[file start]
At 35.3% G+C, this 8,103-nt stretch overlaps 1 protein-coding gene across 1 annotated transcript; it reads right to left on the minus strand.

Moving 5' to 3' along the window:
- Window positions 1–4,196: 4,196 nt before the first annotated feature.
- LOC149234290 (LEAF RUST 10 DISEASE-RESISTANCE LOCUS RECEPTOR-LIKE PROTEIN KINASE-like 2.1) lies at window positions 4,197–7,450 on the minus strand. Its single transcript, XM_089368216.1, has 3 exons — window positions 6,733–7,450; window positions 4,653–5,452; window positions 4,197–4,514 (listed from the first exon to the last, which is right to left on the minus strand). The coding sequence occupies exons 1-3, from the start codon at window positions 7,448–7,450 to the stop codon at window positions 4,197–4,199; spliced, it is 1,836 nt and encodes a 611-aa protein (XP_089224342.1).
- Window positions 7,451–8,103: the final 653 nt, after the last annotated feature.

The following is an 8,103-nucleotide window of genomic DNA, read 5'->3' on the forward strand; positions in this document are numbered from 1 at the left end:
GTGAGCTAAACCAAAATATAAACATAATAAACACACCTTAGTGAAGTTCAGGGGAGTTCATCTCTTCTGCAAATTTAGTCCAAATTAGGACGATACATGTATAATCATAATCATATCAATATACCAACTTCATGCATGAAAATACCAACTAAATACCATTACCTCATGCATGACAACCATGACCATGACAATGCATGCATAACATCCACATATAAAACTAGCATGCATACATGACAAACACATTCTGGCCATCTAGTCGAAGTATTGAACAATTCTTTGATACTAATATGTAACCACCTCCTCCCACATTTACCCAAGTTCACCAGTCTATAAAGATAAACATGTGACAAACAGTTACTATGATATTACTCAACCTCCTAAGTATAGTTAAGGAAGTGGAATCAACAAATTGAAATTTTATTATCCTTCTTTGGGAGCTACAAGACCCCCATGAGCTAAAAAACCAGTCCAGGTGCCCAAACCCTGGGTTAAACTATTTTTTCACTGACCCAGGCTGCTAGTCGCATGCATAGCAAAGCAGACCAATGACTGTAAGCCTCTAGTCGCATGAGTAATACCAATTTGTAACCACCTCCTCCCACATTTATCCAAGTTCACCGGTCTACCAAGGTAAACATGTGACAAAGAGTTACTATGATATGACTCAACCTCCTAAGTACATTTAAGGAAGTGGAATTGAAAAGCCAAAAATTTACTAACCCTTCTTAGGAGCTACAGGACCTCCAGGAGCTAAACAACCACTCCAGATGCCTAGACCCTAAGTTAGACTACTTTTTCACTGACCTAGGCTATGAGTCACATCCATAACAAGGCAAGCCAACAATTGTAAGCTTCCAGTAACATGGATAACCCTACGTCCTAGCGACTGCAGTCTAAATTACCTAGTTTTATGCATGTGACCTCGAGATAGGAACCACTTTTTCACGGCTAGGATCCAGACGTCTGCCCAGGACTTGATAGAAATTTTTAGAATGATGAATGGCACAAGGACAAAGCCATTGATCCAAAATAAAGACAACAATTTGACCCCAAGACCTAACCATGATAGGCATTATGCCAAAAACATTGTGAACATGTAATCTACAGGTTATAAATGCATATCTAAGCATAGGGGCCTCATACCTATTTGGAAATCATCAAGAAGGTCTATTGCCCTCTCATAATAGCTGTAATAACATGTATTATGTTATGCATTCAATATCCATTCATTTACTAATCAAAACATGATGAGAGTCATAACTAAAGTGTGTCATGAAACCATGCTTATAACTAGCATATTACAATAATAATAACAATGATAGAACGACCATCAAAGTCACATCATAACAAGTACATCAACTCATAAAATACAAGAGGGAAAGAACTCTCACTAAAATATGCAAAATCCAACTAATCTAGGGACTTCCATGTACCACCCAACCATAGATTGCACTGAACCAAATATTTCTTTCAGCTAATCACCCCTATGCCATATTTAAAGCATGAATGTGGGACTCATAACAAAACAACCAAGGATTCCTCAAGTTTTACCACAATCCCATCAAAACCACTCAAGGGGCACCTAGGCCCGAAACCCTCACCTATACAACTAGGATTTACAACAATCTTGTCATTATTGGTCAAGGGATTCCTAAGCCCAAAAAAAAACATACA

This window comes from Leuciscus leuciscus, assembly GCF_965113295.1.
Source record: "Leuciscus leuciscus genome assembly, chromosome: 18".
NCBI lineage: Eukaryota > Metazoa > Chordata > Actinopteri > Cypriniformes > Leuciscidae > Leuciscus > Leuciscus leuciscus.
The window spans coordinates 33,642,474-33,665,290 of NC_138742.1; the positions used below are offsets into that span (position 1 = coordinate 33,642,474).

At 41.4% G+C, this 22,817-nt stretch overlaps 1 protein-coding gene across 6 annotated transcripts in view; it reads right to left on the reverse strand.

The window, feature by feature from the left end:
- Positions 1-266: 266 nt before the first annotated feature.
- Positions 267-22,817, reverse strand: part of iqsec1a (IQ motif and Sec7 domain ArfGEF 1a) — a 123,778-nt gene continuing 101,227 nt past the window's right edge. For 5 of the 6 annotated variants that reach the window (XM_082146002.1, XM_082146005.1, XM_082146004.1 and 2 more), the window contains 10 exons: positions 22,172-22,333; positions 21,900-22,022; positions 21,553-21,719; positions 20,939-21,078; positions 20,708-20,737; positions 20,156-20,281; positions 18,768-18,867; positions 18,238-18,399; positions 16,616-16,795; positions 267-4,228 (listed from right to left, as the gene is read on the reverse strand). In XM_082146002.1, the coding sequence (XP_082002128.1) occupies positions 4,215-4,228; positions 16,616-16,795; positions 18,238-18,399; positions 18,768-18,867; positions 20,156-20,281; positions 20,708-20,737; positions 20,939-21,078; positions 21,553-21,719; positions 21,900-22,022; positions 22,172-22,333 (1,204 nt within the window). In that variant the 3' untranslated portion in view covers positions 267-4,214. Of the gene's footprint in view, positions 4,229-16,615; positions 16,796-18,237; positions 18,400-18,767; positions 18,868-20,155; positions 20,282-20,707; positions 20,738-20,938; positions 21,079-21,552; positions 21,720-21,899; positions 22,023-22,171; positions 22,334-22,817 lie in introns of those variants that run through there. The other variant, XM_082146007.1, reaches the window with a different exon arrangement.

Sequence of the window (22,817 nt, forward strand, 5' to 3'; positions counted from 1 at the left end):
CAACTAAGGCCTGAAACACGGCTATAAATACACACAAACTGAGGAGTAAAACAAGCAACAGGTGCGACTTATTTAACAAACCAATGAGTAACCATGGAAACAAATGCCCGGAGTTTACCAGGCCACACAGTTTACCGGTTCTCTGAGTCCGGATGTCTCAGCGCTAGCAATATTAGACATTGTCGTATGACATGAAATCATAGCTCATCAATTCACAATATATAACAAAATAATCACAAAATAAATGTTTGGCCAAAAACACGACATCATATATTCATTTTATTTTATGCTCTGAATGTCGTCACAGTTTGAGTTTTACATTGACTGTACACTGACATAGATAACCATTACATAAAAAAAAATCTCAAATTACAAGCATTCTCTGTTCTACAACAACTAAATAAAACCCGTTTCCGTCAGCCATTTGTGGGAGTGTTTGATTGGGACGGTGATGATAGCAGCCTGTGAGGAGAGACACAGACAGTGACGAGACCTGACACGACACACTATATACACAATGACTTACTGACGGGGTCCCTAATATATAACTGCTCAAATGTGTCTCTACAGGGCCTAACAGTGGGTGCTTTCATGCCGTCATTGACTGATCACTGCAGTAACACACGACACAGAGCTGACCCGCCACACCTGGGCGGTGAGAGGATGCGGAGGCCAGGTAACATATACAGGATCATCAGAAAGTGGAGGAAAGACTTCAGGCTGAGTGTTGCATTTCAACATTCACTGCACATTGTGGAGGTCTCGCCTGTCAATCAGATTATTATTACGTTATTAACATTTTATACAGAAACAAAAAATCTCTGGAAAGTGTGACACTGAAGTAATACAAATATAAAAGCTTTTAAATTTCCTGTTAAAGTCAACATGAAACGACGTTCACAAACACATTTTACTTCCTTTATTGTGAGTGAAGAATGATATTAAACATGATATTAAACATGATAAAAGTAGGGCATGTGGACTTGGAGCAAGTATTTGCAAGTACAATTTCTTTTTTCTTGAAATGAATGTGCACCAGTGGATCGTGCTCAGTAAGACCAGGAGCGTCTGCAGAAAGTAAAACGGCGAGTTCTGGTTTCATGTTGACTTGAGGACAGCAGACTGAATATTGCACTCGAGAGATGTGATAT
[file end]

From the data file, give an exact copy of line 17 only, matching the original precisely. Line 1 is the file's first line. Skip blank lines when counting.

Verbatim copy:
CAACTAAGGCCTGAAACACGGCTATAAATACACACAAACTGAGGAGTAAAACAAGCAACAGGTGCGACTTATTTAACAAACCAATGAGTAACCATGGAAACAAATGCCCGGAGTTTACCAGGCCACACAGTTTACCGGTTCTCTGAGTCCGGATGTCTCAGCGCTAGCAATATTAGACATTGTCGTATGACATGAAATCATAGCTCATCAATTCACAATATATAACAAAATAATCACAAAATAAATGTTTGGCCAAAAACACGACATCATATATTCATTTTATTTTATGCTCTGAATGTCGTCACAGTTTGAGTTTTACATTGACTGTACACTGACATAGATAACCATTACATAAAAAAAAATCTCAAATTACAAGCATTCTCTGTTCTACAACAACTAAATAAAACCCGTTTCCGTCAGCCATTTGTGGGAGTGTTTGATTGGGACGGTGATGATAGCAGCCTGTGAGGAGAGACACAGACAGTGACGAGACCTGACACGACACACTATATACACAATGACTTACTGACGGGGTCCCTAATATATAACTGCTCAAATGTGTCTCTACAGGGCCTAACAGTGGGTGCTTTCATGCCGTCATTGACTGATCACTGCAGTAACACACGACACAGAGCTGACCCGCCACACCTGGGCGGTGAGAGGATGCGGAGGCCAGGTAACATATACAGGATCATCAGAAAGTGGAGGAAAGACTTCAGGCTGAGTGTTGCATTTCAACATTCACTGCACATTGTGGAGGTCTCGCCTGTCAATCAGATTATTATTACGTTATTAACATTTTATACAGAAACAAAAAATCTCTGGAAAGTGTGACACTGAAGTAATACAAATATAAAAGCTTTTAAATTTCCTGTTAAAGTCAACATGAAACGACGTTCACAAACACATTTTACTTCCTTTATTGTGAGTGAAGAATGATATTAAACATGATATTAAACATGATAAAAGTAGGGCATGTGGACTTGGAGCAAGTATTTGCAAGTACAATTTCTTTTTTCTTGAAATGAATGTGCACCAGTGGATCGTGCTCAGTAAGACCAGGAGCGTCTGCAGAAAGTAAAACGGCGAGTTCTGGTTTCATGTTGACTTGAGGACAGCAGACTGAATATTGCACTCGAGAGATGTGATAT